Some poems are recited so often at school that they become worn out like old clothes. One such example is “Le ciel est par-dessus le toit,” written by Paul Verlaine in 1873 when he was in prison for shooting his lover, Arthur Rimbaud. In Nathacha Appanah’s quasi-eponymous novel, Wolf, a 17-year-old boy, is sent to a juvenile detention center after being caught driving without a license and almost causing a serious accident.
Suffering from frequent panic attacks, the teenager grew up with his mother, Phoenix, and his sister, Paloma, who left home ten years earlier. In another life, Phoenix was Eliette, a little girl whose parents used to dress her up like a porcelain doll, forcing her onto stages to sing for adults. One day, a man with mint and cold tobacco on his breath put his tongue in her mouth, and everything changed. Years later, the good little girl has become a woman with red hair and an enormous dragon tattoo. A single mother who smells of sweat, metal, and jasmine, and who earns a living selling spare automobile parts.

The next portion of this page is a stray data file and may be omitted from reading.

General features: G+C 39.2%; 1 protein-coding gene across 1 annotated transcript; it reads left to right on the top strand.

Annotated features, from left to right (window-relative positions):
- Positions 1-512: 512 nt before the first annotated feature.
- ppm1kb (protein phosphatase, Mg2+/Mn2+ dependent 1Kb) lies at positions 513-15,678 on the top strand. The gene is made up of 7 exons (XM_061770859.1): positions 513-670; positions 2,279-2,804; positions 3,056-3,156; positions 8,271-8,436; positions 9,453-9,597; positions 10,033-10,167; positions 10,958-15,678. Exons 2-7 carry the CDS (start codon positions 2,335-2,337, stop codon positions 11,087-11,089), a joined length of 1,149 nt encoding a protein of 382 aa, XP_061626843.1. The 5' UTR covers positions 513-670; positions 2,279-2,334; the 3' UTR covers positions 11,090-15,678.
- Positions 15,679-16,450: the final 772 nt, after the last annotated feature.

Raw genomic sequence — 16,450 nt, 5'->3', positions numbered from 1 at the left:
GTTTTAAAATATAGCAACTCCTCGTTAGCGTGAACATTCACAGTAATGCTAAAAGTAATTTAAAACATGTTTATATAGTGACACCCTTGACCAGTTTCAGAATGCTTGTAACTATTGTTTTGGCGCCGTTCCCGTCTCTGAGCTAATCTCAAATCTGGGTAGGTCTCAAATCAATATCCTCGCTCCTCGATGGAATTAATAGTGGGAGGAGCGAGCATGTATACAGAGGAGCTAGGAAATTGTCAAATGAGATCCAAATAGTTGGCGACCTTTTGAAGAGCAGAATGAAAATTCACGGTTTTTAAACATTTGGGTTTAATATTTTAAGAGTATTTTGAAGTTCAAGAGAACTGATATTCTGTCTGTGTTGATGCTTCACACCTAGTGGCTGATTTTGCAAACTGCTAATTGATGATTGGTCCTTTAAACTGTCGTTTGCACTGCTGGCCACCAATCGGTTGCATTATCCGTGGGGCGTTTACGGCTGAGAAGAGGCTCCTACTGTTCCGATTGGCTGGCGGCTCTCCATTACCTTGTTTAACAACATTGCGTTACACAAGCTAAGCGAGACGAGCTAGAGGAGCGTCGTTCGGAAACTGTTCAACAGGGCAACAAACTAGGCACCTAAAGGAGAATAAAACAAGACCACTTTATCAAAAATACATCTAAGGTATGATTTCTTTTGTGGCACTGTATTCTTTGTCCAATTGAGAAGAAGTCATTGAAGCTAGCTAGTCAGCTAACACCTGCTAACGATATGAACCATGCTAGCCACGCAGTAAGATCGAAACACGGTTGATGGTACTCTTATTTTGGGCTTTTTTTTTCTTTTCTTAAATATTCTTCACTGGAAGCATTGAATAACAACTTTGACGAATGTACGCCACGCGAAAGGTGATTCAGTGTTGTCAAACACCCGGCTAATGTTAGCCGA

“Once upon a time there was a country where they had built prisons for children because, in their efforts to turn these children into decent adults, that is to say people who keep to the straight and narrow, they could find no better means than prevention, taking them into care, deprivation, restriction, imprisonment, and a whole lot of other things that only take place within walls,” writes Nathacha Appanah in the opening pages. In a country like this, what place is there for rebels, the hypersensitive, the damaged, and the disquieted?
Scattering allusions to Verlaine’s poem like white pebbles, the novelist questions determinism, the reproduction of the mechanisms of violence within families, and the challenge of escaping tragedy. A dark tale that leaves a small window open onto the sky, “how calm and blue,” at least for those who know where to look.